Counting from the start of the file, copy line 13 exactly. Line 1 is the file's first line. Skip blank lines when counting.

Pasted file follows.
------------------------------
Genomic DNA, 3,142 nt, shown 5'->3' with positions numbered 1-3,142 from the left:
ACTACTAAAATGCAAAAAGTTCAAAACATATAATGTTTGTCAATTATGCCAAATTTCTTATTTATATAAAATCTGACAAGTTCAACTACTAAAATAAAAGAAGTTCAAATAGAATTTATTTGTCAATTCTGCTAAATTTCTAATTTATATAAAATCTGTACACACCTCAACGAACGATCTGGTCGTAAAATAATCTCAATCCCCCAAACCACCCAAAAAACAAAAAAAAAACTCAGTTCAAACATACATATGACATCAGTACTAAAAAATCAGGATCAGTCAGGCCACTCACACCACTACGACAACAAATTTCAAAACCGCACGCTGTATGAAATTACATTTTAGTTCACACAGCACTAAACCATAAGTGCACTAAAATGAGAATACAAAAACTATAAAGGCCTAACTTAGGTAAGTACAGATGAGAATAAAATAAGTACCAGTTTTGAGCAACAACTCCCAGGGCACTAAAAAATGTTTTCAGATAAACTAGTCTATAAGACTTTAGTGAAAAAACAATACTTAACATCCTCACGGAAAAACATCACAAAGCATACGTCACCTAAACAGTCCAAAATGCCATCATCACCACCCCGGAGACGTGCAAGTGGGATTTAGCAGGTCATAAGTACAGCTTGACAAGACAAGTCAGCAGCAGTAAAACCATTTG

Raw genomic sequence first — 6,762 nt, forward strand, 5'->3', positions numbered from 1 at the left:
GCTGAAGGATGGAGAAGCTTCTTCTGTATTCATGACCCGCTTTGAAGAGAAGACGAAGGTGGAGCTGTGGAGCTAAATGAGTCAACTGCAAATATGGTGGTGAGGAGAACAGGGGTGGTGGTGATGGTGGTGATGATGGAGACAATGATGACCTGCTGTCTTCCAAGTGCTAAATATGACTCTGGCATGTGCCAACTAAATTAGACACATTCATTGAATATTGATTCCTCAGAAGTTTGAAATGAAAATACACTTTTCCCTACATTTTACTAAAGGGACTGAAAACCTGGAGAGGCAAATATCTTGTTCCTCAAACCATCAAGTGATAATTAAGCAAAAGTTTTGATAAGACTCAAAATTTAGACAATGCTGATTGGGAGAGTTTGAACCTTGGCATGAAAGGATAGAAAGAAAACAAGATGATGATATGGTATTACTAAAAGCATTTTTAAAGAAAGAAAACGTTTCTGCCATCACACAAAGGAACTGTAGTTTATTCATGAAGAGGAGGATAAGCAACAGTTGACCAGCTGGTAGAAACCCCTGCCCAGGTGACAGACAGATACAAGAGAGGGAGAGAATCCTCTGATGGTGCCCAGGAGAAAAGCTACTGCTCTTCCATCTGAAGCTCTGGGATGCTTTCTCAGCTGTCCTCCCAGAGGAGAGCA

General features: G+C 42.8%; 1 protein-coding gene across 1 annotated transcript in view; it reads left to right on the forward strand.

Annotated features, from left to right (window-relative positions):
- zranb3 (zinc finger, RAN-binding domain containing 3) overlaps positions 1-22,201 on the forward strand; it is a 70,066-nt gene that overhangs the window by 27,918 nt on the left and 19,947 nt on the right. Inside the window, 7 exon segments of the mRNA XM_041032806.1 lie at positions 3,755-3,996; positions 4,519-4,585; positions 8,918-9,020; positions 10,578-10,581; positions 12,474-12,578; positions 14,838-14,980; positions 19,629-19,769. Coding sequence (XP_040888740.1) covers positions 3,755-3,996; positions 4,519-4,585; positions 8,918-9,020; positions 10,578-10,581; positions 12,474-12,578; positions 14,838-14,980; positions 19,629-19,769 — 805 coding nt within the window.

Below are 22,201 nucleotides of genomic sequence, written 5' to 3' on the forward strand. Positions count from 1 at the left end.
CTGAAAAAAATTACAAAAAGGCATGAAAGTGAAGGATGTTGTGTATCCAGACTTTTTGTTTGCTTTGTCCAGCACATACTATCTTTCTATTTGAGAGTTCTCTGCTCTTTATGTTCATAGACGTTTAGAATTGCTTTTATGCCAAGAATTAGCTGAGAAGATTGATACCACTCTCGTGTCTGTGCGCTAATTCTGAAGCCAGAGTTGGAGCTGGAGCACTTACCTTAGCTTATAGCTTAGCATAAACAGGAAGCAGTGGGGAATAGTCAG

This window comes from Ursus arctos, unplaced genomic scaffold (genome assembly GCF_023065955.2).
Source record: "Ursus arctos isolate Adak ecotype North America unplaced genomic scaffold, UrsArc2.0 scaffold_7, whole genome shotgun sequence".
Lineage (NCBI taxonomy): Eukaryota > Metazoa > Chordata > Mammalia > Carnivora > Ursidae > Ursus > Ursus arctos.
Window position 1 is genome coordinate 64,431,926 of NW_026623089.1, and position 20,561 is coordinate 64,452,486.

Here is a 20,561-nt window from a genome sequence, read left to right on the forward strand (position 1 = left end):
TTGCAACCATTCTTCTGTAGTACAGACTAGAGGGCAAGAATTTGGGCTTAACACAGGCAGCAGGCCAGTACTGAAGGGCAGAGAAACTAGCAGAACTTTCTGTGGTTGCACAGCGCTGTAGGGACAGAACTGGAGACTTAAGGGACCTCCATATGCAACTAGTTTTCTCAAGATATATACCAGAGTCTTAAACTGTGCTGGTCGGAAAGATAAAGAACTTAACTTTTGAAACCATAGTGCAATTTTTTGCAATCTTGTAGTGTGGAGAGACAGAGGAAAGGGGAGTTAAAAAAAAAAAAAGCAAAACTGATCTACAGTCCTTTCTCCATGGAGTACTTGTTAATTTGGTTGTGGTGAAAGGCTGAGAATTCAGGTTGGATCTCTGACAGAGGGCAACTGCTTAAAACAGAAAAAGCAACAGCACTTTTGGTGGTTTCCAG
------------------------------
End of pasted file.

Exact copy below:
Window position 1 is genome coordinate 64,431,926 of NW_026623089.1, and position 20,561 is coordinate 64,452,486.